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Monday, 27 Jun 16 - Tux Machines is a community-driven public service/news site which has been around for over a decade and primarily focuses on GNU/LinuxSubscribe now Syndicate content

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Quick Roundup

Type Title Author Replies Last Postsort icon
Story some leftovers: srlinuxx 16/03/2013 - 4:58pm
Story Replacing MySQL with MariaDB srlinuxx 16/03/2013 - 4:50am
Story openSUSE 12.3 wallpapers alternativos srlinuxx 16/03/2013 - 4:44am
Story ‘New Unity Stack’ Approved for Ubuntu 13.04 srlinuxx 16/03/2013 - 3:02am
Story OpenMandriva's "Get a Face" Finalists Chosen srlinuxx 16/03/2013 - 2:55am
Story Linux Mint Debian 201303 RC Sneak Peek srlinuxx 16/03/2013 - 12:15am
Story Enlightenment desktop – Yes or no? srlinuxx 16/03/2013 - 12:08am
Story Shell Game srlinuxx 15/03/2013 - 10:35pm
Story Move Over GIMP, Here Comes Krita srlinuxx 15/03/2013 - 10:31pm
Story Kali Linux 1.0 review srlinuxx 15/03/2013 - 10:27pm

Linus Torvalds: World’s Greatest Geek Daddy?

Filed under
Misc

junauza.com: Though considered by many as the world’s greatest computer programmer, Linus Torvalds is not afraid to show everyone his softer side. Some of the photographs that I’m going to show to you should speak for themselves.

Debian “Lenny” freeze coming up

Filed under
Linux

ducea.com: Debian GNU/Linux has published a new release update outlining the current status and upcoming goals of the project before the expected September release of version 5.0 “Lenny”.

The mini-laptops of summer

Filed under
Hardware

computerworld.com: You're not the only one losing weight for beach season. The latest and least expensive breed of slimmed-down mobile PC--the mini-laptop--is ready for summer travel.

openSUSE's Brockmeier sees distro coming into its own

Filed under
Interviews
SUSE

linux.com: Of all the community distributions, probably the least known is openSUSE. After two and a half years, the distro is not only still working out details about how its community operates -- including how its governing board is elected -- but also struggling to come out of the shadow of its corporate parent Novell, much as Fedora has emerged from its initial dominance by Red Hat.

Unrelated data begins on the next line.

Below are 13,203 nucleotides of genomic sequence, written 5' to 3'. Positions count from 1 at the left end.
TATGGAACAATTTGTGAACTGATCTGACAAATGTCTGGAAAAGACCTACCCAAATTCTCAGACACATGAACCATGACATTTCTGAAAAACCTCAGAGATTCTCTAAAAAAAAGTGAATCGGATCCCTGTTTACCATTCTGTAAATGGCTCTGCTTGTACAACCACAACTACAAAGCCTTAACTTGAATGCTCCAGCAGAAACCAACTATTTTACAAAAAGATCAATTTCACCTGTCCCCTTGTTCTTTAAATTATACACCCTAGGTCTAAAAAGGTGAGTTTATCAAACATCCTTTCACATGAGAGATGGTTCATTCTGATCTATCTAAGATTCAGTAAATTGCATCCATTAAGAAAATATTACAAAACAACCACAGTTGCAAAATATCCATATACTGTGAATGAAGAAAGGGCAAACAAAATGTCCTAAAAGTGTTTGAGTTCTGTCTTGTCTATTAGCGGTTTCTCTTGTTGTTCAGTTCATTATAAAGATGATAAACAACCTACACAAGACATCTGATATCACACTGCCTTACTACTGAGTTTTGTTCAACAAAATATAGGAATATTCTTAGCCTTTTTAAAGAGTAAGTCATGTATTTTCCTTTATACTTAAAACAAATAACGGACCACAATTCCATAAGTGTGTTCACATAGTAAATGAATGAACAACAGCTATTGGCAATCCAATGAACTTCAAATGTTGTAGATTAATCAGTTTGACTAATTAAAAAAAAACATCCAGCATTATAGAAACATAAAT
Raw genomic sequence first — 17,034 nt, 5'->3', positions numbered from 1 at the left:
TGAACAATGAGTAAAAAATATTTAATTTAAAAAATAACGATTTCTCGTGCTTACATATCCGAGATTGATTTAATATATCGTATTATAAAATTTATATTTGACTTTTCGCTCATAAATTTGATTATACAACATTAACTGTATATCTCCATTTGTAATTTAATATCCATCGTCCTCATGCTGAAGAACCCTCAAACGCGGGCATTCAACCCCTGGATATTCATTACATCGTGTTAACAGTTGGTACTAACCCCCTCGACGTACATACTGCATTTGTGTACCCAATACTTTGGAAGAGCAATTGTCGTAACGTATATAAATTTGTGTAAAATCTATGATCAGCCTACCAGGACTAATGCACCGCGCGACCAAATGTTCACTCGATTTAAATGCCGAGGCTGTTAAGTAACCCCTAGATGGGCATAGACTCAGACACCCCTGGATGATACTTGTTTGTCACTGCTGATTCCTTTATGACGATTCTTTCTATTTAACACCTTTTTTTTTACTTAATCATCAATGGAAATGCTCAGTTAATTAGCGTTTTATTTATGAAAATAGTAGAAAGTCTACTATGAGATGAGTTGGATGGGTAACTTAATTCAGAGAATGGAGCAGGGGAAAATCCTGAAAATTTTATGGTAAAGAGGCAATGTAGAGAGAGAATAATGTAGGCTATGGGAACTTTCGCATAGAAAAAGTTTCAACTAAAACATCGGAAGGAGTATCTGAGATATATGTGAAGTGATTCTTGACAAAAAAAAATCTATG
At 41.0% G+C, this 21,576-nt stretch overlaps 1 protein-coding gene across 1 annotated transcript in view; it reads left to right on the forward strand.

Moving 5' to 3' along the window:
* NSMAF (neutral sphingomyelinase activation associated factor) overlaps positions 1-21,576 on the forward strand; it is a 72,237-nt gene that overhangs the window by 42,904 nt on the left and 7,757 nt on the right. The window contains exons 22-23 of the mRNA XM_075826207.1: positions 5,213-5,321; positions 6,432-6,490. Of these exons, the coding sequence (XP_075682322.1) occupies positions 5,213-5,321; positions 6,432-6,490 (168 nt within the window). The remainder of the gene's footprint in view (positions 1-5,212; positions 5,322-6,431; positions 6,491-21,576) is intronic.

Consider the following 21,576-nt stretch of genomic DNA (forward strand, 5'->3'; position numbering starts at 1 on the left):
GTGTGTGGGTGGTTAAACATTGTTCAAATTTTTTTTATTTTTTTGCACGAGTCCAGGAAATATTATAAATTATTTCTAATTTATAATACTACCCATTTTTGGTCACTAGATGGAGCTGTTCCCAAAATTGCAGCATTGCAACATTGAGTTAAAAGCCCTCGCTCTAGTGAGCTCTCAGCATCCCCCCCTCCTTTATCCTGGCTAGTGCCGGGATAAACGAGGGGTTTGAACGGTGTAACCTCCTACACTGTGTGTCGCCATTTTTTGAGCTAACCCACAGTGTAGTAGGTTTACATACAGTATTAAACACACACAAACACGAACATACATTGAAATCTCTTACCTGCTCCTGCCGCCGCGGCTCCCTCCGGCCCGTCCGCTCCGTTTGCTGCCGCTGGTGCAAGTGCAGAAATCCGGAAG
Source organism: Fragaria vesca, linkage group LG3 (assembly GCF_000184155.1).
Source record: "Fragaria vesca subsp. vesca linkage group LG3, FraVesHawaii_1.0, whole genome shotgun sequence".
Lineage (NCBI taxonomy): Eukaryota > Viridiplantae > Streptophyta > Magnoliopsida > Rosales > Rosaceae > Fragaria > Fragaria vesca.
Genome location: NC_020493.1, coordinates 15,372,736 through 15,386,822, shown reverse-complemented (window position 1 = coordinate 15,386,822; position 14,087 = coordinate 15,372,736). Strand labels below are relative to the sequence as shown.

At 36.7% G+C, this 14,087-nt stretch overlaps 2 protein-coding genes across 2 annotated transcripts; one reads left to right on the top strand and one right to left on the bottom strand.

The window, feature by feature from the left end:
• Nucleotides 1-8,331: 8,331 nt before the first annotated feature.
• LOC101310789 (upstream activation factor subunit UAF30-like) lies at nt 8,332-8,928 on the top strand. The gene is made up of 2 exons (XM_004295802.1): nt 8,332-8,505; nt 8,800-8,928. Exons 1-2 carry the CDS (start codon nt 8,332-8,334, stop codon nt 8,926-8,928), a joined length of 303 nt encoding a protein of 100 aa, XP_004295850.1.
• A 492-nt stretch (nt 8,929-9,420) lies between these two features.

OpenSolaris still has some Linux copying to do

Filed under
OS

theregister.co.uk: Sun has made good on its promise to deliver OpenSolaris, the company's Unix-based answer to Linux, with a company-supported, commercial update arriving in mid-May. Although far from a complete product, the latest OpenSolaris is impressive and in the long run could prove a viable alternative to Linux.

Prominent Linux desktop developer: "No one wants a new desktop"

Filed under
Linux

cnet.com: Havoc Pennington has long been one of the pioneers of the Linux desktop movement, and a primary GNOME developer. Once at Red Hat, now at LITL (cool name, by the way), Havoc should be the poster boy for Linux desktop advocacy. Nope.

Test your environment's security with BackTrack

Filed under
Linux

linux.com: In the field of penetration testing, BackTrack is today's premier Linux distribution. Designed for, created by, and used by security professionals around the globe, BackTrack is the result of a merger between two earlier, competing distributions -- WHAX and Auditor Security Collection.

Desktops in trouble

Filed under
Software

thebeezspeaks.blogspot: The main reason I switched to Linux in 2000 was the availability of a viable desktop, in my case KDE 1.1. Well, there are some disturbing developments and they are happening in the key components of our systems: the desktop. KDE is in trouble. Gnome is in trouble as well.

Linux takes over Wall Street, but business concerns linger

Filed under
Linux

Matt Asay: I laughed when I read Network World's headline: "Wall Street Becoming Linux Stronghold." Is it 1999 or 2008, I wondered? Linux has long found a warm reception on Wall Street, where enterprises view IT as a source for competitive advantage.

Gobuntu Changes Going Back Into Ubuntu

Filed under
Ubuntu

phoronix.com: The release of Ubuntu 8.10 Alpha 1 is running a few days behind schedule, but an interesting announcement has come out of the Canonical camp this morning. The news coming out of the Canonical camp is that developers will be trying to merge as many of Gobuntu's changes back into the mainline Ubuntu code-base as possible.

Bringing a Windows mindset to a GNU/Linux world

Filed under
Misc